Monday, April 28, 2014

Redressing the Shame of U.S. Immigration Laws and Enforcement Policies

Dear Friends,

Here is an abstract of a new essay I have written and posted on SSRN:

Redressing the Shame of U.S. Immigration Laws and Enforcement Policies

(forthcoming book chapter in LOIS LORENTZEN, ED. HIDDEN LIVES AND HUMAN RIGHTS IN AMERICA: UNDERSTANDING THE CONTROVERSIES AND TRAGEDIES OF UNDOCUMENTED IMMIGRATION ((Praeger 2014))

In this chapter, I provide a focused view of certain examples of U.S. immigration laws and enforcement policies that have gone too far. I provide a fuller picture of employer sanctions enforcement and Operation Gatekeeper, along with harsh deportation policies that are enforced in the name of protecting our borders and ourselves from a so-called invasion of immigrants. I explain how the lack of sufficient visas and U.S. trade policies have exacerbated the alleged “illegal immigration” problem. And I discuss how a system based on ethical values is needed to remedy the evils of current U.S. immigration policies.

The experiment that we call America is a test of our character and our willingness to believe that we can have a strong country that is caring and diverse. Showing compassion and fairness in our immigration policies is not a sign of weakness. Rather, those traits demonstrate confidence in a rule of law and system of government that metes out punishment when necessary, but understands that regulating the lives of those who seek to live within our borders must be done with the utmost compassion, dignity, and understanding. As in previous generations, there is much to admire about individuals who come to our shores seeking freedom and a better life. Whether they are fleeing persecution or entering to seek work in order to better their lives, the newcomers of today are not much different from those of the past. Once here, welcoming newcomers and understanding the challenges that they will be facing are imperative. As they become part of our neighborhoods and communities, some may make mistakes, but we would do well to remember that supporting rehabilitation, giving a second chance, and providing ways for individuals to mature are essential elements of a civil society. Although these forgiving traits may immediately benefit the individual, in the end, we all benefit. When an individual finally turns the corner and becomes a contributing member, the entire community benefits socially, emotionally, and economically.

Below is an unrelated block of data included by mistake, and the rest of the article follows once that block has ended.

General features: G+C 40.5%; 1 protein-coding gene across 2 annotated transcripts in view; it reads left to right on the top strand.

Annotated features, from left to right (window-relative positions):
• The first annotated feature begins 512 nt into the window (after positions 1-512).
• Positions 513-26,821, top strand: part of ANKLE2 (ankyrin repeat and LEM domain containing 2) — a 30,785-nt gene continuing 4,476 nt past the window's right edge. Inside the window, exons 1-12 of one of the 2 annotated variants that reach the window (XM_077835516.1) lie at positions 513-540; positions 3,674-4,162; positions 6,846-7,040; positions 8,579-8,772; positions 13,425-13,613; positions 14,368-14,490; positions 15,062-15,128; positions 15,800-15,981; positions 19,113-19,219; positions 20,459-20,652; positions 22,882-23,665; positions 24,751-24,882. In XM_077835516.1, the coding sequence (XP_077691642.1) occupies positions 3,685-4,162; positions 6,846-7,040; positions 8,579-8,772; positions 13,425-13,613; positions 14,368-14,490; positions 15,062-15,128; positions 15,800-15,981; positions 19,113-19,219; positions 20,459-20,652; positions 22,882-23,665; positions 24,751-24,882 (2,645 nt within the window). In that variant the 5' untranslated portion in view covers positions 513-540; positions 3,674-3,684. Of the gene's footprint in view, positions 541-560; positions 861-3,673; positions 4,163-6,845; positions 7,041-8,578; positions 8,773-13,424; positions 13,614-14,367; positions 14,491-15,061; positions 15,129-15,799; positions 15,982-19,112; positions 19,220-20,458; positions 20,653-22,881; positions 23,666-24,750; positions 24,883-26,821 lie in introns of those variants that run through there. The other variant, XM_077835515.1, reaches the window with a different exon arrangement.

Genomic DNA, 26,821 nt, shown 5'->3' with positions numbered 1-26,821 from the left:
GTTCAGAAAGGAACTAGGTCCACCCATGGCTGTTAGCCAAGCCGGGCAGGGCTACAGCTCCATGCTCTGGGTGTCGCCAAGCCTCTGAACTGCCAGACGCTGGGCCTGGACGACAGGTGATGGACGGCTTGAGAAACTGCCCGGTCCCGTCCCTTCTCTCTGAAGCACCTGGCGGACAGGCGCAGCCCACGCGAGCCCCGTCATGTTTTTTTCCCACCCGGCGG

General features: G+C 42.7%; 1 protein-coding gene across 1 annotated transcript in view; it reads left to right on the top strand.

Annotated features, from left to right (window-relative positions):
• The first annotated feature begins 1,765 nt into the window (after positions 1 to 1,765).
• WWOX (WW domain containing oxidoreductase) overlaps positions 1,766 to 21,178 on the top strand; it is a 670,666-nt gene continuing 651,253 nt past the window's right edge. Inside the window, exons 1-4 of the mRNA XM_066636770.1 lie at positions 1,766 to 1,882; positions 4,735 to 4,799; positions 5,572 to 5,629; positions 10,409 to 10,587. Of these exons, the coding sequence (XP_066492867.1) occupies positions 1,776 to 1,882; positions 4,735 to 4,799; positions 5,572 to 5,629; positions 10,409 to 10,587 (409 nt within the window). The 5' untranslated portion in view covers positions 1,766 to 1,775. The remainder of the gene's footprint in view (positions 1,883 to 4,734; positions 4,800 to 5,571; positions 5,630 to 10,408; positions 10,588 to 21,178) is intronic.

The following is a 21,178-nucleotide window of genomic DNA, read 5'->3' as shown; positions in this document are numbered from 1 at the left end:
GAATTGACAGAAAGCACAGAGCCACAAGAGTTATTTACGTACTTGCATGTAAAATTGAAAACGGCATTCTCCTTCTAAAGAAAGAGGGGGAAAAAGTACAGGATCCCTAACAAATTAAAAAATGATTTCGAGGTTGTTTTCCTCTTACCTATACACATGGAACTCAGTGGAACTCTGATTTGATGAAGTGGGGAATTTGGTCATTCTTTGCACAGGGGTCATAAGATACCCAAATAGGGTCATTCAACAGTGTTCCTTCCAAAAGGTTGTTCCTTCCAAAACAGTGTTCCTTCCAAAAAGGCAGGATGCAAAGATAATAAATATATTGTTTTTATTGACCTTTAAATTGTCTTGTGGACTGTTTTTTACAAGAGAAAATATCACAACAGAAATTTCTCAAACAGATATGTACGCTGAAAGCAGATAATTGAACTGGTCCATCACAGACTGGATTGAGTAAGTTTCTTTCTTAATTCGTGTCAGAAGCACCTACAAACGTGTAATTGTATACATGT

To read the entire essay, click here.

bh

http://lawprofessors.typepad.com/immigration/2014/04/redressing-the-shame-of-us-immigration-laws-and-enforcement-policies.html

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